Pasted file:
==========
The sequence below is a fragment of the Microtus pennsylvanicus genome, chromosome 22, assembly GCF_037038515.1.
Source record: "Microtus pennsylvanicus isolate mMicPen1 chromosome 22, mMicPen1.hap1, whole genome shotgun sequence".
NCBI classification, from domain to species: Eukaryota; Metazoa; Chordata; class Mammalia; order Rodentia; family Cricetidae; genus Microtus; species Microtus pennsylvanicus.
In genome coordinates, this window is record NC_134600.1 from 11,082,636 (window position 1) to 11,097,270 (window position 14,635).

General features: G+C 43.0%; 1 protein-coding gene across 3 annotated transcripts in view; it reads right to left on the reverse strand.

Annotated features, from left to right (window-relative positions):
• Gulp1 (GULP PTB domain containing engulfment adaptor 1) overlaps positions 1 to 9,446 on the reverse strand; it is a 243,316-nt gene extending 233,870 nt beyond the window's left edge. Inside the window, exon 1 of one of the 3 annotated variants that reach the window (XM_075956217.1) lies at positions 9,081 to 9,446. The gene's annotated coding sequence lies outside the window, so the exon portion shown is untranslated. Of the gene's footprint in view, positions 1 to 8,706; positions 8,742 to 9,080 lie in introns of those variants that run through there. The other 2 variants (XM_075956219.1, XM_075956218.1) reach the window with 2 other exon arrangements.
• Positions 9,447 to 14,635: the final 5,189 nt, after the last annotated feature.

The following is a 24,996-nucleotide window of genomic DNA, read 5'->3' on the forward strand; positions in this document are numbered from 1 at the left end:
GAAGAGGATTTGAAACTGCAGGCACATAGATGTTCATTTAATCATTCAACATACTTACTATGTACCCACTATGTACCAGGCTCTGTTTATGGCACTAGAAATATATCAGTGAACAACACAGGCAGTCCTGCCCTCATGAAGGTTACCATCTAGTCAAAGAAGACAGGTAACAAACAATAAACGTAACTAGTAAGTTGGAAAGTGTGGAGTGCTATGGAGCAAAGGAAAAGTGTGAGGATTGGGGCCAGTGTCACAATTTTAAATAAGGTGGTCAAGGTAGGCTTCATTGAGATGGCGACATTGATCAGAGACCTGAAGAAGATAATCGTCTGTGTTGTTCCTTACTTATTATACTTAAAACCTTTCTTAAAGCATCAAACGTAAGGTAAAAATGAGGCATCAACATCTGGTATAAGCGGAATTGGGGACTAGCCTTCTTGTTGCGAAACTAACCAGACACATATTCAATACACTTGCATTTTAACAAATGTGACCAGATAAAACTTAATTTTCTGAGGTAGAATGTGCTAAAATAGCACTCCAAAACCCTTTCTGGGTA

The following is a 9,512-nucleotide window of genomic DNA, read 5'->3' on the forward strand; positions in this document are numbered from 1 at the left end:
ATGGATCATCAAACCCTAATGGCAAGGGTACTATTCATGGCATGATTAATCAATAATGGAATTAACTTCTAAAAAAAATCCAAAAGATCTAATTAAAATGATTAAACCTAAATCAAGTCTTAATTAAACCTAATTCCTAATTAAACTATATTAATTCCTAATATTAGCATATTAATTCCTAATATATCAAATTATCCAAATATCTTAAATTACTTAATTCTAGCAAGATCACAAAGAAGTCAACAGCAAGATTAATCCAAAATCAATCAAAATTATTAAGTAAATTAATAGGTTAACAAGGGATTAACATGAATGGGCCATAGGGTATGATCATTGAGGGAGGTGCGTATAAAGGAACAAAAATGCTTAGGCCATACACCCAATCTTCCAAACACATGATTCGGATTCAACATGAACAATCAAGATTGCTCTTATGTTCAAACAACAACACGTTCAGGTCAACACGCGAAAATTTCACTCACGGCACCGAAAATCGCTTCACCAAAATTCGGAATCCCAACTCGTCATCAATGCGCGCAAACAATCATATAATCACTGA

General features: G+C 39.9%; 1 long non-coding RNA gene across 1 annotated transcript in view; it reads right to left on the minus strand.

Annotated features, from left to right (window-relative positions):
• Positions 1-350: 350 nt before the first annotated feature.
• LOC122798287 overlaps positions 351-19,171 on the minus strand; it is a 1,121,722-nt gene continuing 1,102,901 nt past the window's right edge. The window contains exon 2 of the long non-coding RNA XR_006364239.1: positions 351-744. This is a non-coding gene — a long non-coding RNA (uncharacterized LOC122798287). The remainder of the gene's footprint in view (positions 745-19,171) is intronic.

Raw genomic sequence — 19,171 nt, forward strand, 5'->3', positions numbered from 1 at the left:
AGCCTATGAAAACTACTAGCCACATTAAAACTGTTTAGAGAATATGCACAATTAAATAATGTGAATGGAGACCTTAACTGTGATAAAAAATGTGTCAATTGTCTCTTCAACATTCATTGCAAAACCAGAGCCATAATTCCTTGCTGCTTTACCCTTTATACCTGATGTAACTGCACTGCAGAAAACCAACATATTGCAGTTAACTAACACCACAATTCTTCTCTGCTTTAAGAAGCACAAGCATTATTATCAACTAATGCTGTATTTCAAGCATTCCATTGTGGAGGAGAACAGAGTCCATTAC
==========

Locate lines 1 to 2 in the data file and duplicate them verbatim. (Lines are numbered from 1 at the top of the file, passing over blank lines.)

The sequence below is a fragment of the Microtus pennsylvanicus genome, chromosome 22, assembly GCF_037038515.1.
Source record: "Microtus pennsylvanicus isolate mMicPen1 chromosome 22, mMicPen1.hap1, whole genome shotgun sequence".